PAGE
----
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Families working to make sure local heroes are remembered
By Cindy Klepper - Monday, January 9, 2017 7:55 AM
Originally published Jan. 5, 2016.
William Howett died in 1864, a casualty of the Civil War.
Thomas Parker died in 1967 in Vietnam.
Neither man’s body was ever recovered.
Now, 152 years after his death, Howett is remembered with a marker at Huntington’s Mt. Hope Cemetery. The marker was installed in November, thanks to the efforts of his great-niece.
And, 50 years after Parker’s death, a push is underway to remember him with a statue in Huntington’s Memorial Park.
Howett’s memory is being honored through the efforts of his great-niece, Diana Trivett.
An Ohio native, Howett had lived in both Wabash and Huntington counties before joining a Civil War regiment commanded by Gen. James Slack, Trivett says.
Trivett, a former Huntington resident who now lives in Elk Park, NC, has spent many hours compiling her family’s genealogy. She and her husband Jay traveled to Louisiana and Arkansas, where her great-uncle died, to reconstruct his last days and search for a grave.
Finding none — and finding evidence in an Indiana newspaper that Howett’s body was never returned to his home state — Trivett began working to place a memorial stone at Mt. Hope Cemetery, next to the grave of Howett’s brother, John Howett.
William and John, who was two years older, had enlisted together on Jan. 4, 1864, serving in Company D, 47th Regiment, Indiana Volunteers.
In May, the company was sent to Louisiana, where the Howett brothers worked for two weeks to help build Bailey’s Dam. The dam raised the water level in the Red River high enough that 10 gun boats and two tugs could float down the river.
“I can tell you that we have seen some hard times and some easy times …” Howett wrote in a letter to his sister, Mary Catherine Howett Ballenger — Trivett’s grandmother — just two months before his death.
The company then marched some 175 miles to the Mississippi River and, in September, was sent to Arkansas as reinforcements for the troops already there.
William arrived in Arkansas on Sept. 6, 1864, and died on Sept. 14, in St. Charles, AR. Company records show that the 18-year-old farmer, standing 5 feet, 6 inches tall, with grey eyes and light hair, had succumbed to dysentery.
Trivett’s quest to memorialize her great-uncle started after a trip to New Orleans, where the family historian had hoped to track down Howett’s grave.
They located Bailey’s Dam, which Howett helped build, and at a nearby state park saw an original wooden piece from the dam. They visited a plantation where Gen. Slack stayed while his troops were there; the current owner of the plantation had written a play about the Civil War, and told Trivett she planned to write Howett into the play.
But there was no grave.
Back in North Carolina, Trivett started mining her contacts in her former hometown of Huntington.
She contacted local historian Gib Young, a member of the Huntington camp of the Sons of Union Veterans of the Civil War, who provided her with forms to obtain a stone from the Department of Veterans Affairs.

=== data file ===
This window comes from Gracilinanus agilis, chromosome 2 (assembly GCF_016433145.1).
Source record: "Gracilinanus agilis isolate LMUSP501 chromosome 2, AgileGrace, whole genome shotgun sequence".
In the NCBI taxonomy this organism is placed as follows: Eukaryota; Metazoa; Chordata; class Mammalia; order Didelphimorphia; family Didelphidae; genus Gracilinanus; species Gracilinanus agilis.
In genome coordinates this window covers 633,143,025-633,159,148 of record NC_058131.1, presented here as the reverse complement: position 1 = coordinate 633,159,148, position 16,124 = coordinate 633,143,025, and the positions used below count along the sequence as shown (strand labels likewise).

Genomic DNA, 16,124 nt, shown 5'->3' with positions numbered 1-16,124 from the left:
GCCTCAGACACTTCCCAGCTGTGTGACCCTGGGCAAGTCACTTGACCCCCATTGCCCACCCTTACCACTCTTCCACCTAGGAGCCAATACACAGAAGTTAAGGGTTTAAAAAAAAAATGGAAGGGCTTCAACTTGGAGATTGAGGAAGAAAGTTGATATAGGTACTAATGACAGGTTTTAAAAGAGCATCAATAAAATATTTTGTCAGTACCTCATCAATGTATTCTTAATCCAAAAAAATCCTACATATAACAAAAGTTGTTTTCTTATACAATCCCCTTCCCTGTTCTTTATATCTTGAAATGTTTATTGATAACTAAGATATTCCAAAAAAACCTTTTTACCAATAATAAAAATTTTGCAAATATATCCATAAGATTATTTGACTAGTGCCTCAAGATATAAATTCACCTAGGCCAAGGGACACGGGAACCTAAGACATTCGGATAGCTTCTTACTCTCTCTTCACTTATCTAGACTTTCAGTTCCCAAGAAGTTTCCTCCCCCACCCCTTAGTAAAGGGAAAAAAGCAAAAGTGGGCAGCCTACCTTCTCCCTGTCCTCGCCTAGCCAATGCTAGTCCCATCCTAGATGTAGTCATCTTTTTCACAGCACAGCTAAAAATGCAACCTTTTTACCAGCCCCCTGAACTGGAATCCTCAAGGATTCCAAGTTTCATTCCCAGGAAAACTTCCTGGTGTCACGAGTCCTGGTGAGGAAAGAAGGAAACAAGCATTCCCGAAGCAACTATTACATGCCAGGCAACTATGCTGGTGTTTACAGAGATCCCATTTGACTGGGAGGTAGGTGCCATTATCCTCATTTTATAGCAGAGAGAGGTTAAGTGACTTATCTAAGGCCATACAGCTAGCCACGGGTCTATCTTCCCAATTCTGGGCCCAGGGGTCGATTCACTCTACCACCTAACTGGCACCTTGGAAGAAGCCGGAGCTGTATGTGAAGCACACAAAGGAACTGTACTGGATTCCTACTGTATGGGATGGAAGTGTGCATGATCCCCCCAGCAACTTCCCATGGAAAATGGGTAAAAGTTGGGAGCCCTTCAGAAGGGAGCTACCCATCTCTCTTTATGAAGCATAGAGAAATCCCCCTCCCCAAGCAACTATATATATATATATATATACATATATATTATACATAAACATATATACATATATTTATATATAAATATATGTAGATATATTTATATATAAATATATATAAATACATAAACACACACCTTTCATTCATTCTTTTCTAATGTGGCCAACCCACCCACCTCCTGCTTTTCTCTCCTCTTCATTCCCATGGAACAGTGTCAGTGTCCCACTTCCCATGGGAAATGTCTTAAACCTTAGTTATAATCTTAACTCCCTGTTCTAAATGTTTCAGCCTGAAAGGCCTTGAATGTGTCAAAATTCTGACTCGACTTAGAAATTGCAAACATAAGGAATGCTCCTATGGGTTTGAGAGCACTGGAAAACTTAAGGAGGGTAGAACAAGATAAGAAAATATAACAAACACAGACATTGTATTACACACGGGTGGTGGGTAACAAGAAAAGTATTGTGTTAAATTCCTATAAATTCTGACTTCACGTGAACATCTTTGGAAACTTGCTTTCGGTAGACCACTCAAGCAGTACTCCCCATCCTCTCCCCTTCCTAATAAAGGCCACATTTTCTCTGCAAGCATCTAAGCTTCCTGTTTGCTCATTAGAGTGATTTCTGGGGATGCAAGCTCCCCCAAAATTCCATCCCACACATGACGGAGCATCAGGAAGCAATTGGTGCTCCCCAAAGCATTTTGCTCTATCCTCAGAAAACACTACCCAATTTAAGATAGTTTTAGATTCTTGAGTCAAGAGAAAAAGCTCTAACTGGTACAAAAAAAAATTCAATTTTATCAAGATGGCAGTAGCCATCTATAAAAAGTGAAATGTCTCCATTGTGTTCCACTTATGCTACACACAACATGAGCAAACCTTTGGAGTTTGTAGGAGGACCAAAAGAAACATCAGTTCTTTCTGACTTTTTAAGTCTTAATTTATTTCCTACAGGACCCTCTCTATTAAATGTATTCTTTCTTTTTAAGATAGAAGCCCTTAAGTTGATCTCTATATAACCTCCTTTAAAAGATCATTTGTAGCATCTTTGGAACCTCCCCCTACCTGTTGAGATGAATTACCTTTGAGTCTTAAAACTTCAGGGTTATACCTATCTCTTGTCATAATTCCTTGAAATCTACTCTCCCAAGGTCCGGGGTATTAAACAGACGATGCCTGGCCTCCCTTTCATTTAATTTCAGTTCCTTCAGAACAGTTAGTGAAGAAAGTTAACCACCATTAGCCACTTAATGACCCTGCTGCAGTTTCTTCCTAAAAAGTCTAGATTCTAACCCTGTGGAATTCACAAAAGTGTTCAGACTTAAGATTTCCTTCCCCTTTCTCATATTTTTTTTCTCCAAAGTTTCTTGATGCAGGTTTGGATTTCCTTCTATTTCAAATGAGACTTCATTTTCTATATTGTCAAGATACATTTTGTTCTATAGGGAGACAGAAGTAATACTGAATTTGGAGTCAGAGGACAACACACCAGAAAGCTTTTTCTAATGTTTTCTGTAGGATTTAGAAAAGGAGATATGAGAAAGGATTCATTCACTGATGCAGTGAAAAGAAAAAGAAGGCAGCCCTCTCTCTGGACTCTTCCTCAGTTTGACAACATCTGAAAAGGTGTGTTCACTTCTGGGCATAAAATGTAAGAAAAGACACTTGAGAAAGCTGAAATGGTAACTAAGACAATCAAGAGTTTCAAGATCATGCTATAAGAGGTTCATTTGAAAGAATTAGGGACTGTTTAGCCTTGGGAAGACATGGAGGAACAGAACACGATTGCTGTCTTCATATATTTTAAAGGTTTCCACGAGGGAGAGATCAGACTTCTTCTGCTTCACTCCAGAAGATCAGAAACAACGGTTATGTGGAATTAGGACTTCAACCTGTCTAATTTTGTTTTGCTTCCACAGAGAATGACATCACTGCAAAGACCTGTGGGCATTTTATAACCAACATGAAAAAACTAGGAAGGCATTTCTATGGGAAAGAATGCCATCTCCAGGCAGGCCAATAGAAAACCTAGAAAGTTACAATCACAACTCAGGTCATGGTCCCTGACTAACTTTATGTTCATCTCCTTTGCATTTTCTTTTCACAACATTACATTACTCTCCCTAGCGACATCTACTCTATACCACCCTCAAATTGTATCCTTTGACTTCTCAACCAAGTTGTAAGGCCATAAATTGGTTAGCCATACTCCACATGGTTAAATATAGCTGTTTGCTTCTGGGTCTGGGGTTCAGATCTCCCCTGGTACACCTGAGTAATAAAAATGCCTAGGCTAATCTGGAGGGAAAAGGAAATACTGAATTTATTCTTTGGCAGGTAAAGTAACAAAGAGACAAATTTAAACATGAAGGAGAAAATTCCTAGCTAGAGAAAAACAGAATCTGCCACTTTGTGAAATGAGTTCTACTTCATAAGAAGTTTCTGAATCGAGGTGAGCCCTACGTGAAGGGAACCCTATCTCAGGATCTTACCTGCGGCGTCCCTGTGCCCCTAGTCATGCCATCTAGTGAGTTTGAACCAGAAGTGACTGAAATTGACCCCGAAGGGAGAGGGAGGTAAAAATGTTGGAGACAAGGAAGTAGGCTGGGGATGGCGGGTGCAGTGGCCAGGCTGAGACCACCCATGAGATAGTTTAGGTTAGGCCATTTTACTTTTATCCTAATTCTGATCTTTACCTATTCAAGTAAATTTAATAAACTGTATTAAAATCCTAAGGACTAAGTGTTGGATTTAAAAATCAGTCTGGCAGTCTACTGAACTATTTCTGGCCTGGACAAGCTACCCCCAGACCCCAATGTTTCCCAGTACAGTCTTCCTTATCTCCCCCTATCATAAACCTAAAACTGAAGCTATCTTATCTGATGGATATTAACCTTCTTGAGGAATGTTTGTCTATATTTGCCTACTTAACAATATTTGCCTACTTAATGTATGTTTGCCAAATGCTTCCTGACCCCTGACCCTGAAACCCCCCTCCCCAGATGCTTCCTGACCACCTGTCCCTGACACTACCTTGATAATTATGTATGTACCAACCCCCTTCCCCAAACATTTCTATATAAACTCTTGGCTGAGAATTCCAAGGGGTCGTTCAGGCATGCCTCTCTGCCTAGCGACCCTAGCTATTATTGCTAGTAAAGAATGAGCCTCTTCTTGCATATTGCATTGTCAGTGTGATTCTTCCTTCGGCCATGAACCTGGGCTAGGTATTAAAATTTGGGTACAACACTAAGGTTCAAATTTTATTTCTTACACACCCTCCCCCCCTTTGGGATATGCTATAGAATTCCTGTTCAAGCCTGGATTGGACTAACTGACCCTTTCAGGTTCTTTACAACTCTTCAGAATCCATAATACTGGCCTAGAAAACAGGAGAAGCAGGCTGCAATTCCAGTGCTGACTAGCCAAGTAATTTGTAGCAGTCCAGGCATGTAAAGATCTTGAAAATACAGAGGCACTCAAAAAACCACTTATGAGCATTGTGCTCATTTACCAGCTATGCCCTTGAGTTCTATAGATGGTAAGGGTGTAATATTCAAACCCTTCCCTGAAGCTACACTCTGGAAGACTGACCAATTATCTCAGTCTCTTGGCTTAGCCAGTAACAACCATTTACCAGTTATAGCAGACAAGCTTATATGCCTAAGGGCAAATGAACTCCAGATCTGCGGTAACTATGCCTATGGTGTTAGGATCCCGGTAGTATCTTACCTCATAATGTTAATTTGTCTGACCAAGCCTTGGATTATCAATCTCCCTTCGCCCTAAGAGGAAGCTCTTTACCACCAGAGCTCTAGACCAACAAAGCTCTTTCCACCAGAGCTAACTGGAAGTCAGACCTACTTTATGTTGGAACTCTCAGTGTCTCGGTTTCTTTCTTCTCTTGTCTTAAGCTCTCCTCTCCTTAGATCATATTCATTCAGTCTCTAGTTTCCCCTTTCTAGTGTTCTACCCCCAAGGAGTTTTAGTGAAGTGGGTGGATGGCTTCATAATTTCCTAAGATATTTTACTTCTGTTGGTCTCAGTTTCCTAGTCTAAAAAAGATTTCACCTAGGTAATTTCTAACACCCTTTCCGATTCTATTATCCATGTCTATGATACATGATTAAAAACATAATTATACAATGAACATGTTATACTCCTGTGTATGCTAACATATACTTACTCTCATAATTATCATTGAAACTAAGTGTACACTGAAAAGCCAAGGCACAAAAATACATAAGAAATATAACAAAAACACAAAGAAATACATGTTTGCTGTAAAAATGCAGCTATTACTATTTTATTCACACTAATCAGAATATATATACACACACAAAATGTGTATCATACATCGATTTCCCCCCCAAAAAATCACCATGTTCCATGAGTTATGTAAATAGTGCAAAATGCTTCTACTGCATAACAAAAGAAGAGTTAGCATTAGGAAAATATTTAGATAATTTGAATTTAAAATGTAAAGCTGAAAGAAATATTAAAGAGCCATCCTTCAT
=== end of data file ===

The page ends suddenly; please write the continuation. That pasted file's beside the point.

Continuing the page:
Diane Miller, a staff member in the Huntington City-Township Public Library’s Indiana Room, was unable to find an obituary for Howett, but located his name in a June 1893 article from the North Manchester Journal honoring “those who enlisted from this place and met death and found graves in southern soil, their friends know not where …”
Trivett’s next step was to contact Bailey-Love Cemetery, which maintains Mt. Hope Cemetery, where John Howett was buried.
“We filed the appropriate paperwork to order this monument for Mr. Howett,” says Brian Love, monument advisor at Bailey-Love.
Last November, a stone was placed at Mt. Hope Cemetery: “In Memory of William Howett, Co D, 47 Ind Inf, Civil War, Jan 24 1845, Sep 14 1864.”
As for Parker, a campaign to raise funds for a permanent memorial to him is just getting underway. If all goes as planned, a bronze statue will be in place at the veterans’ monument at Memorial Park no later than Veterans Day of this year.
The quest was initiated by Donald Campbell, who served with Parker in Vietnam and now lives in Chester, NJ. Parker’s youngest daughter, Huntington resident Rachel Parker Zahm — who was 14 months old when her father was killed — is assisting with the $60,000 fund-raising campaign.
Parker is one of 17 Huntington County men who were killed in Vietnam and the only casualty whose body was not recovered. The other 16 men will also be recognized when the statue is dedicated.
Parker, a Navy corpsman, was serving with a Marine medical battalion. He was aboard a medical evacuation helicopter on April 5, 1967, when the helicopter exploded after being hit by enemy fire. Despite an extensive search, Parker’s body was not recovered.
Families of the 16 other Huntington County men killed in Vietnam are being sought so that they can be honored during the dedication of the statue.
Those men are Gary M. Archibald, Gary Ladd Biehl, Gregorio C. Bustos, Mike G. Bustos, Robert F. Elston, Gregory L. Fleck, Terry G. Graft, Daryl L. Lowery, Floyd R. Noe, James R. Paul, Thomas D. Perry, Lloyd D. Pinkerton, Ronald E. Rogers, Richard A. Scheiber, Thomas Wardrop III and Thomas D. Worrel.
The $60,000 fund-raising goal will cover the costs of the statue, plaques, foundation work, installation and construction costs.
To learn how to donate, or for other information, contact Zahm at firstname.lastname@example.org or PO Box 551, Huntington, IN 46750.